Tuesday, June 30, 2009

AIP Socialized Health Care Horror Stories: Cancer

With Obamacare increasingly becoming the focus in Washington, it is important to highlight the horrors of government-run universal health care in other countries so it can be stopped here.

Here's are two recent stories on how government health care affects cancer treatment:


The cancer divide: Men are most at risk because the NHS prefers saving women, says cancer expert
It revealed that among cancers which affect both sexes, men are 60 per cent more likely to develop the disease and 70 per cent more likely to die from it. ...

As a cancer specialist for the past 30 years, I found the study depressingly predictable. It has long been clear to me that we men are unfairly discriminated against by an NHS which has unfairly favoured female health matters ahead of the needs of male patients. ...

For the fact is that politicians, eager to court the female vote, have long presided over a huge disparity in funding and treatment of female cancer patients at the expense of their male counterparts. ...

The truth is that by treating the NHS as a political football to be kicked in whichever direction they judge will win them the most votes, politicians have added hugely to the disparity between male and female cancer survival rates. ...

I believe we need to look at financial incentives as a possible answer. Recently, private health insurers have started offering reduced premiums for subscribers who agree to join gyms, and even ‘no claims discounts’ for those who remain healthy. Why shouldn’t the NHS adopt a similar approach?...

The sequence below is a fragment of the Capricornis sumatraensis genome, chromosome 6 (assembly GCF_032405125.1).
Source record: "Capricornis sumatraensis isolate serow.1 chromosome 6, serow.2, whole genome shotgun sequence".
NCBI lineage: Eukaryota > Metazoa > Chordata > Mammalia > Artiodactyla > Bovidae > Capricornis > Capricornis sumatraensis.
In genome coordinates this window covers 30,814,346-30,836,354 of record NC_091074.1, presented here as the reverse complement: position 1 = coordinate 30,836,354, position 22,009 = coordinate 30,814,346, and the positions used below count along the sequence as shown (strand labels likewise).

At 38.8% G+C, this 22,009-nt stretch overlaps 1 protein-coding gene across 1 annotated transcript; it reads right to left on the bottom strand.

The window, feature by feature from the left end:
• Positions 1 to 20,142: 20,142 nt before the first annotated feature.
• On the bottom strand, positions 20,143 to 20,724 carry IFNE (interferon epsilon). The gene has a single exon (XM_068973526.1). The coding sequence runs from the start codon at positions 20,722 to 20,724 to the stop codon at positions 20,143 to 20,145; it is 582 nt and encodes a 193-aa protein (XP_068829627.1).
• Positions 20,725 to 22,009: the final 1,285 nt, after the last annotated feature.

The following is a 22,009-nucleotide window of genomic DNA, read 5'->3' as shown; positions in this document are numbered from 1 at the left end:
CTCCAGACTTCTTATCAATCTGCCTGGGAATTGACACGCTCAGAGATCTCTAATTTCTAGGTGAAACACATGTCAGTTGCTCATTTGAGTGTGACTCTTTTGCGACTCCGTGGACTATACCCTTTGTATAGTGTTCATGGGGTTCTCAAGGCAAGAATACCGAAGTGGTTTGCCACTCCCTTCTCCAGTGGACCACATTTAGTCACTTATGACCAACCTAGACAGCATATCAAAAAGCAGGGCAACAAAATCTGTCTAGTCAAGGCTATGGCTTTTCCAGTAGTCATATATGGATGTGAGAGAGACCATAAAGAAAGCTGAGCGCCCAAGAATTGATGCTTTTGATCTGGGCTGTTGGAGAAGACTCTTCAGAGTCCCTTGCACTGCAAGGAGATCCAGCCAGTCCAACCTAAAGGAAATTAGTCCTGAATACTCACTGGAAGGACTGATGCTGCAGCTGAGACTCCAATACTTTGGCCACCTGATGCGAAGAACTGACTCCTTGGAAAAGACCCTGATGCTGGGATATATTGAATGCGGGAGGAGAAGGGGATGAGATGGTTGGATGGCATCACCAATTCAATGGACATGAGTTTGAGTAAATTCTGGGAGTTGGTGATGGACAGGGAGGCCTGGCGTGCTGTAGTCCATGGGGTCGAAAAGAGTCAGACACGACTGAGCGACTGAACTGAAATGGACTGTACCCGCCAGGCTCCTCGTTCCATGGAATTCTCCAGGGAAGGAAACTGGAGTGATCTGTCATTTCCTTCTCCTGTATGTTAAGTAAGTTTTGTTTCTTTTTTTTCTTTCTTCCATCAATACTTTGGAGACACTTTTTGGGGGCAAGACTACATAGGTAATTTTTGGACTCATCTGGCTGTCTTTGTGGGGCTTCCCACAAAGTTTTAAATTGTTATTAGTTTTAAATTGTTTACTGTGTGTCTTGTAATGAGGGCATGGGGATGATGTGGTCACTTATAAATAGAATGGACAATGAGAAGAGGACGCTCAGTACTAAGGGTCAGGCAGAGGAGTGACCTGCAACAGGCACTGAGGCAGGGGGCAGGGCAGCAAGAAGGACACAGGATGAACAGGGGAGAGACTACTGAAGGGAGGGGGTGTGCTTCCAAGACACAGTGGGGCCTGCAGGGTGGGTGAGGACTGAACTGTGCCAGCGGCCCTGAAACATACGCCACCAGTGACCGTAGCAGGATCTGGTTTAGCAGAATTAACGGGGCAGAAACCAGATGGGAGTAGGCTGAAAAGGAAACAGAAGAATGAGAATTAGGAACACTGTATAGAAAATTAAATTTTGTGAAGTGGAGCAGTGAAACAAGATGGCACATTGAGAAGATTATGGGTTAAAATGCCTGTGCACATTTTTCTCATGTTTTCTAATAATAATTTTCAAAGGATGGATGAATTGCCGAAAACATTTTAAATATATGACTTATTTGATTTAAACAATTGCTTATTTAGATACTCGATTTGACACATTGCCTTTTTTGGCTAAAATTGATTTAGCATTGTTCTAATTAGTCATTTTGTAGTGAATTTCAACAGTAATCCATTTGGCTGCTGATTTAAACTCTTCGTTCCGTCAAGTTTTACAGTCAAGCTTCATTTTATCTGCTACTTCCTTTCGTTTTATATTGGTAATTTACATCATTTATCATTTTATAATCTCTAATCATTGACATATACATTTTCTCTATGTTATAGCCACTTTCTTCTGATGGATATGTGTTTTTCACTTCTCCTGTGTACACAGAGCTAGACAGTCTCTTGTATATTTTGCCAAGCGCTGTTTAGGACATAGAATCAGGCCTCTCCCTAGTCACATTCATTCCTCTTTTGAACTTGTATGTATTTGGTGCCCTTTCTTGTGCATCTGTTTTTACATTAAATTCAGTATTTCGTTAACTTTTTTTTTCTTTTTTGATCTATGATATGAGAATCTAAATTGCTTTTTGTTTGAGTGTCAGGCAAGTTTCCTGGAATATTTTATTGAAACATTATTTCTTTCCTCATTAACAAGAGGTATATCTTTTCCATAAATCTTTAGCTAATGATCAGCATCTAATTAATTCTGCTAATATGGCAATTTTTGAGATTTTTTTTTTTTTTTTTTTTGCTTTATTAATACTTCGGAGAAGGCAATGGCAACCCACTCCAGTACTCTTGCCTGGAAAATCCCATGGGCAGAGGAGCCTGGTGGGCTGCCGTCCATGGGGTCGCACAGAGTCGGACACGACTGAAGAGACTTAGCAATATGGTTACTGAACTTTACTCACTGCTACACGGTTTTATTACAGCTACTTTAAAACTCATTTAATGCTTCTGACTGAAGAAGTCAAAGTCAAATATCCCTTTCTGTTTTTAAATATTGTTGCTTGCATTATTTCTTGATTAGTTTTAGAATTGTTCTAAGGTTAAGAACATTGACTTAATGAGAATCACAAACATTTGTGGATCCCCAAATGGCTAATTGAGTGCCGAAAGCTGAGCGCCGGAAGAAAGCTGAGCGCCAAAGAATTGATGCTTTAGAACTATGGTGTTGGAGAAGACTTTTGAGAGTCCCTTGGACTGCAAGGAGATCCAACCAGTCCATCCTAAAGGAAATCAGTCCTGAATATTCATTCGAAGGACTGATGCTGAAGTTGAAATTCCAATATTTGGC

From this example we can see that when the government controls health care, politicians will use it to get votes from favored constituencies - at the expense of the health of others. Notice also how the author approvingly cites the practices of private health care to encourage better health outcomes.


OHIP cost cutting complicates cancer treatment

Interleukin-2 is a protein in the human body that stimulates the immune system and helps infection-fighting cells multiply and grow. It is used to treat certain types of cancers such as advanced melanoma and renal cancer. IL-2 was approved by Health Canada several years ago, but its use is not as widespread in Canada as it is in the United States.

OHIP covers pre-approved IL-2 treatments in the U.S. for Ontario residents who need it, but Hunt has been waiting to get the life-saving drug for two months....

He sought treatment in Detroit and had a consultation with an oncologist there but didn't get OHIP's approval to proceed because of a simple mistake in the paperwork, Meghan said.

Frustrated, the couple spent hours on the phone, calling doctors, the Ministry of Health and local politicians, hoping that someone could help them.

But while they were scrambling to secure Hunt's treatment in Detroit, there was a change in OHIP rules.

OHIP will now only cover Hunt's cancer treatment in Buffalo, N.Y., where the Roswell Park Cancer Institute is the ministry's only "preferred provider" of IL-2 treatment for metastatic malignant melanoma and renal cell carcinoma. The Ministry of Health has a number of funding agreements with out-of-country health care facilities, which are chosen based on specific criteria.

After much bureaucratic wrangling, Hunt will finally meet with specialists in Buffalo today and find out when he can begin treatment there. But he still doesn't understand why he and his family have to make the four-hour trip instead of simply crossing the border to get the same medical care in Detroit.

First of all, the fact that Canada is sending its patients to the U.S. for proper care should be enough of an indication of the failures of their system - where will Canadians go if the U.S. gets socialized health care? Second, this story demonstrates the red tape and government control of where people can seek treatment, which is based on cost, not necessarily on better care or patient comfort.

These are just two examples of many of how poorly run universal health care is for cancer patients. Next week, we'll take a look at other aspects of the system.

Originally posted at American Issues Project Blog.

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